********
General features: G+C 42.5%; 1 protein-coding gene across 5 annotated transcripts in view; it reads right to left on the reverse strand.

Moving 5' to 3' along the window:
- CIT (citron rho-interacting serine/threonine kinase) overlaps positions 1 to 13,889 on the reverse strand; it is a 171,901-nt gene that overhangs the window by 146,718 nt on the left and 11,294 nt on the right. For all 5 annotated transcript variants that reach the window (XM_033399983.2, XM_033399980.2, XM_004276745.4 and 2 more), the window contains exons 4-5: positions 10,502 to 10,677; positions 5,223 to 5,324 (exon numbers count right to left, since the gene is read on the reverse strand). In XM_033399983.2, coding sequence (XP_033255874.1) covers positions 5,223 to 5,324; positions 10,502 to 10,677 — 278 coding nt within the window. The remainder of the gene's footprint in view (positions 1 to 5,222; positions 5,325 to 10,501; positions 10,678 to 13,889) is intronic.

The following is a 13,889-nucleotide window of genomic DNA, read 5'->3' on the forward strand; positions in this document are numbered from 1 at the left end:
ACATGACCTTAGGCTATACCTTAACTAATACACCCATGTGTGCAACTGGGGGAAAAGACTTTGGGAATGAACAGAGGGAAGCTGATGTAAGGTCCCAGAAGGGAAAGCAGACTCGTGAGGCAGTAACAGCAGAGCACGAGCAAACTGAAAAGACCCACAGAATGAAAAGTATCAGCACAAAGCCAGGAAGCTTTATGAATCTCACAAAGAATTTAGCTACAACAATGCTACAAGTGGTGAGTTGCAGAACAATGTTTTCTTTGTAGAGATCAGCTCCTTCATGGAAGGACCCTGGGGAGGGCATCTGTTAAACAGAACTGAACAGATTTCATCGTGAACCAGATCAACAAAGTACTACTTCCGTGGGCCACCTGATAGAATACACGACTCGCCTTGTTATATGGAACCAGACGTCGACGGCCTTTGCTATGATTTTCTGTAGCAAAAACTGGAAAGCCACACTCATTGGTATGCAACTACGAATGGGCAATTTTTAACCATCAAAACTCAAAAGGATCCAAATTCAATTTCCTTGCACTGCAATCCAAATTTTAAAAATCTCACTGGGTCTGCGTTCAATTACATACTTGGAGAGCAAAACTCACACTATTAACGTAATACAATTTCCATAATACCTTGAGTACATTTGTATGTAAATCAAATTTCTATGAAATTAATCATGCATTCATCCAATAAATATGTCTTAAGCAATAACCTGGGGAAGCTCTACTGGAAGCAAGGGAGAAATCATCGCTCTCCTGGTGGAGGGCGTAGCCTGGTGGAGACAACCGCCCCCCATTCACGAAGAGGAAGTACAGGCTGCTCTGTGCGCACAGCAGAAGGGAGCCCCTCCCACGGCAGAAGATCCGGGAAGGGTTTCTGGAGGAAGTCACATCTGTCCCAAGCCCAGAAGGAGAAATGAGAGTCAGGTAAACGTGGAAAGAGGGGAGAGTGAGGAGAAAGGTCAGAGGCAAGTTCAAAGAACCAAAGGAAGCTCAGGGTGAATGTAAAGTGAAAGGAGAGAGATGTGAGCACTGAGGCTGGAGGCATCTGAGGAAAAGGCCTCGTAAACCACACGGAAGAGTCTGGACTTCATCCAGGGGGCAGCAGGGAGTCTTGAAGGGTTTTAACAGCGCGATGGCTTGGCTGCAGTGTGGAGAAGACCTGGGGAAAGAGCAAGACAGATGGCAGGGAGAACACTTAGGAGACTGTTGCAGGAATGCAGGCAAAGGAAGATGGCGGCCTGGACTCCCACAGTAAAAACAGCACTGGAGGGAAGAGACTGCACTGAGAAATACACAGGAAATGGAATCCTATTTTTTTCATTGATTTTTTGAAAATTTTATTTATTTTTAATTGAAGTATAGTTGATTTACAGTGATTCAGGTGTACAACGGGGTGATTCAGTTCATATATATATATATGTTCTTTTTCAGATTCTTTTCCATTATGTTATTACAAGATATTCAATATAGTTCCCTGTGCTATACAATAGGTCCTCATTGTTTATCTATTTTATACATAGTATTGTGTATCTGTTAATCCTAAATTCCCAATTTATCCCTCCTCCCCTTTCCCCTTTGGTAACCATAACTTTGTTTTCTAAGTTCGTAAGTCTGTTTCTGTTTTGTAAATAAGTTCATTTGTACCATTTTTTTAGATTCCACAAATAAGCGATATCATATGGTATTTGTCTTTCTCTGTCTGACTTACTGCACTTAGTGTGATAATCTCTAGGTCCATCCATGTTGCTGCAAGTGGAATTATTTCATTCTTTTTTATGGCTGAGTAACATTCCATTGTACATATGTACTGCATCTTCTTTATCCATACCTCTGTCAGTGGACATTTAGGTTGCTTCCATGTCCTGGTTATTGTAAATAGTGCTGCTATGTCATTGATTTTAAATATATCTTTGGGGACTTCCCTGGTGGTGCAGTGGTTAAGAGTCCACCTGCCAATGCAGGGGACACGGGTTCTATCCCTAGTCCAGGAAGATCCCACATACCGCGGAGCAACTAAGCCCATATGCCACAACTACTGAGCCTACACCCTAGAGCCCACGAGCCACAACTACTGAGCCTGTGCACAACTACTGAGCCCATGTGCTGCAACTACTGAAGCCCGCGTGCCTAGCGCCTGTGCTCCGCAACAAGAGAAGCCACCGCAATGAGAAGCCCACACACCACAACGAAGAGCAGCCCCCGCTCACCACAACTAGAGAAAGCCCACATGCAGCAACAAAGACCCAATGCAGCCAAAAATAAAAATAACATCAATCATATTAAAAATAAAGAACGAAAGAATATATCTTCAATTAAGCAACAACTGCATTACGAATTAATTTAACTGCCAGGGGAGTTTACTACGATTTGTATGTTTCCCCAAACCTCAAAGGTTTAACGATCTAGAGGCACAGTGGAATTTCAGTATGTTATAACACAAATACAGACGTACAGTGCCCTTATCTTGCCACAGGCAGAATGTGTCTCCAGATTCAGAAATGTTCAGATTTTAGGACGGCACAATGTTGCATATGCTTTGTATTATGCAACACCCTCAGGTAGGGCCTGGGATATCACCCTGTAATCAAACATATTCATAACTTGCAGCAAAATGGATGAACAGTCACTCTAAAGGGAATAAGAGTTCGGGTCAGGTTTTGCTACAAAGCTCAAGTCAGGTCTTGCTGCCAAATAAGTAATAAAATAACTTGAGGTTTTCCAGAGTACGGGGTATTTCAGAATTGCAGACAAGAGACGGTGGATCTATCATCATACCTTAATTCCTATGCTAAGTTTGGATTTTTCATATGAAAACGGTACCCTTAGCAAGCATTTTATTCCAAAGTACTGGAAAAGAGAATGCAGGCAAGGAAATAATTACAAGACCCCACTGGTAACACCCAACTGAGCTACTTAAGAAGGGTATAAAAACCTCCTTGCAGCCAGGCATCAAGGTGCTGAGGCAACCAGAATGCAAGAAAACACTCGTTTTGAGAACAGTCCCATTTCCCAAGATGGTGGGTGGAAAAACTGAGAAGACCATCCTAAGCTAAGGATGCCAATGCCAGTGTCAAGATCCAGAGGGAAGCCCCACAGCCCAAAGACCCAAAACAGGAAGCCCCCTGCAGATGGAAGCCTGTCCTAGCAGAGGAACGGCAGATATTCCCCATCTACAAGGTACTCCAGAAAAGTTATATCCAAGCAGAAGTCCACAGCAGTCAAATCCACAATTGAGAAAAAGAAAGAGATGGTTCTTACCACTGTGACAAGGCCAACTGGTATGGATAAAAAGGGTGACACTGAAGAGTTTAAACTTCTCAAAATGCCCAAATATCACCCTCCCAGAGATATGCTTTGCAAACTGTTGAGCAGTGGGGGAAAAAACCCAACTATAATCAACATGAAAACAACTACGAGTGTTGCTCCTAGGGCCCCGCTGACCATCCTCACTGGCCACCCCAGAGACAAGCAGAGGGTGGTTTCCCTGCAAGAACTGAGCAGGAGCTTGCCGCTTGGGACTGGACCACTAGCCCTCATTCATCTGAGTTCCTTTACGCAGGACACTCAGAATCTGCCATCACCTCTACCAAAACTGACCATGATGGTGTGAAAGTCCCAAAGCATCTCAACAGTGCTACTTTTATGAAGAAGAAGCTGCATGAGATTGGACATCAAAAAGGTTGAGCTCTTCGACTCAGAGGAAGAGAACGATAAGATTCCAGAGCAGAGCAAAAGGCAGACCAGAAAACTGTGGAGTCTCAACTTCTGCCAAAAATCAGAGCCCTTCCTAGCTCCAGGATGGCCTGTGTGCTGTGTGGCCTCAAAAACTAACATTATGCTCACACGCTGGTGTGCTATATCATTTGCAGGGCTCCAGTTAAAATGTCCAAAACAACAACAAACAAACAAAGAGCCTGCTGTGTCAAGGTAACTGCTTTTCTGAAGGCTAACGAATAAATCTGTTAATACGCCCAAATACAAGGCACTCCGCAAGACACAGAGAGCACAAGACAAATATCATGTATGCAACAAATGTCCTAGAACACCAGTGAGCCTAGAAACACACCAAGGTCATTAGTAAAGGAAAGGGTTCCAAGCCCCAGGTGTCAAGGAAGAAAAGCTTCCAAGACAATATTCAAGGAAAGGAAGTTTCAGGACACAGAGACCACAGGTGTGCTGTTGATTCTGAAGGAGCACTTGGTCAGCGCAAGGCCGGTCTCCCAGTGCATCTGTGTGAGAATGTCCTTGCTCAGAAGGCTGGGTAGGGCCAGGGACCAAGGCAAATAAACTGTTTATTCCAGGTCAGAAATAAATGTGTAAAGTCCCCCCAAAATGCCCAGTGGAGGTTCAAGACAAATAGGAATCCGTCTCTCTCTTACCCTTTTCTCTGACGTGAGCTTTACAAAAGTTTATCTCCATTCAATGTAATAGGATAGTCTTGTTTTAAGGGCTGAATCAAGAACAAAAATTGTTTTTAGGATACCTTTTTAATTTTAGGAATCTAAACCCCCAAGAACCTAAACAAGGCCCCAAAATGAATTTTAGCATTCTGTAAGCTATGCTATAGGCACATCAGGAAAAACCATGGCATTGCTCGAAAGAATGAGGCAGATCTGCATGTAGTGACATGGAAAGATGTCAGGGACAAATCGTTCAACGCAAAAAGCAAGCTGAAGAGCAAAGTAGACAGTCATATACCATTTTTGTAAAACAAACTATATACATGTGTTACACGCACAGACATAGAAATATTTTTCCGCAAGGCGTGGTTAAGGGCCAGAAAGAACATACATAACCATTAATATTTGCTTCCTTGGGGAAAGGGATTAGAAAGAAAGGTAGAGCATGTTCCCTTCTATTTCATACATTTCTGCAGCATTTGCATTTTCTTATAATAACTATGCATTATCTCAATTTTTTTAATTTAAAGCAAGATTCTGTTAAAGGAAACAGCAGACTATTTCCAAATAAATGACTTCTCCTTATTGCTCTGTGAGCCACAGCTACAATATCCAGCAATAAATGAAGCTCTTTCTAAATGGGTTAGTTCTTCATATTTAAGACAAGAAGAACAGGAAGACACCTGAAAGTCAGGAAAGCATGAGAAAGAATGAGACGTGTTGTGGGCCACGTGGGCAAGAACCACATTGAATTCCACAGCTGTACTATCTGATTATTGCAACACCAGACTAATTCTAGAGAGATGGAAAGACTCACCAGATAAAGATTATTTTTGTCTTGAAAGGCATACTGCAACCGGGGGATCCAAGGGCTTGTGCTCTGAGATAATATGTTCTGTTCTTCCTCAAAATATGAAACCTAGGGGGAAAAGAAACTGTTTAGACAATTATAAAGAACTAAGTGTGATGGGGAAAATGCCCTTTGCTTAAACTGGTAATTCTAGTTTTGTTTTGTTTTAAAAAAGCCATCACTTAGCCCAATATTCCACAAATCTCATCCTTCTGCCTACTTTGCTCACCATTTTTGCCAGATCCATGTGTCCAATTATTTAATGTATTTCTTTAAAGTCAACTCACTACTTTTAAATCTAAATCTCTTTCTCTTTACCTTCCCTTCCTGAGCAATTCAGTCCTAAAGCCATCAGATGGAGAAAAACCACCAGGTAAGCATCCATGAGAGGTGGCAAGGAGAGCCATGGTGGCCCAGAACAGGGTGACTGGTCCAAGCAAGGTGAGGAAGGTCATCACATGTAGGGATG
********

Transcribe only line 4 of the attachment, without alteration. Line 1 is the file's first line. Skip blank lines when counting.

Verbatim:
The following is a 13,889-nucleotide window of genomic DNA, read 5'->3' on the forward strand; positions in this document are numbered from 1 at the left end: